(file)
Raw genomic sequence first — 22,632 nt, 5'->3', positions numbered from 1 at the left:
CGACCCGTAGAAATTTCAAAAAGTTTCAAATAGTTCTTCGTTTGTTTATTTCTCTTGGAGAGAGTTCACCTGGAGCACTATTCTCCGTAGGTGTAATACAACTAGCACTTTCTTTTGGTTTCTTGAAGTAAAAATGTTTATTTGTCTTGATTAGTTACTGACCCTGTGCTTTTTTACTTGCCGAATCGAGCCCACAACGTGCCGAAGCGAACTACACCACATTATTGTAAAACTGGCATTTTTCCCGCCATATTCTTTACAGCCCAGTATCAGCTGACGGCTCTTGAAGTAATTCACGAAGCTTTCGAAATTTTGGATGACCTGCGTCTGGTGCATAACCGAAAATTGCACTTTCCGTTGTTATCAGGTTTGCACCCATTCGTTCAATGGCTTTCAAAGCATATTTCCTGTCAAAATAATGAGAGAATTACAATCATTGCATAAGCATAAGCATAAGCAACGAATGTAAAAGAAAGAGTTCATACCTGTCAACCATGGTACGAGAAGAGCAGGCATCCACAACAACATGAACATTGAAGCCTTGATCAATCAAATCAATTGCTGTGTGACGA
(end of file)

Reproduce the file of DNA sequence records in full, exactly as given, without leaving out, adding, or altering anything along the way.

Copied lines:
Raw genomic sequence first — 22,632 nt, 5'->3', positions numbered from 1 at the left:
CGACCCGTAGAAATTTCAAAAAGTTTCAAATAGTTCTTCGTTTGTTTATTTCTCTTGGAGAGAGTTCACCTGGAGCACTATTCTCCGTAGGTGTAATACAACTAGCACTTTCTTTTGGTTTCTTGAAGTAAAAATGTTTATTTGTCTTGATTAGTTACTGACCCTGTGCTTTTTTACTTGCCGAATCGAGCCCACAACGTGCCGAAGCGAACTACACCACATTATTGTAAAACTGGCATTTTTCCCGCCATATTCTTTACAGCCCAGTATCAGCTGACGGCTCTTGAAGTAATTCACGAAGCTTTCGAAATTTTGGATGACCTGCGTCTGGTGCATAACCGAAAATTGCACTTTCCGTTGTTATCAGGTTTGCACCCATTCGTTCAATGGCTTTCAAAGCATATTTCCTGTCAAAATAATGAGAGAATTACAATCATTGCATAAGCATAAGCATAAGCAACGAATGTAAAAGAAAGAGTTCATACCTGTCAACCATGGTACGAGAAGAGCAGGCATCCACAACAACATGAACATTGAAGCCTTGATCAATCAAATCAATTGCTGTGTGACGA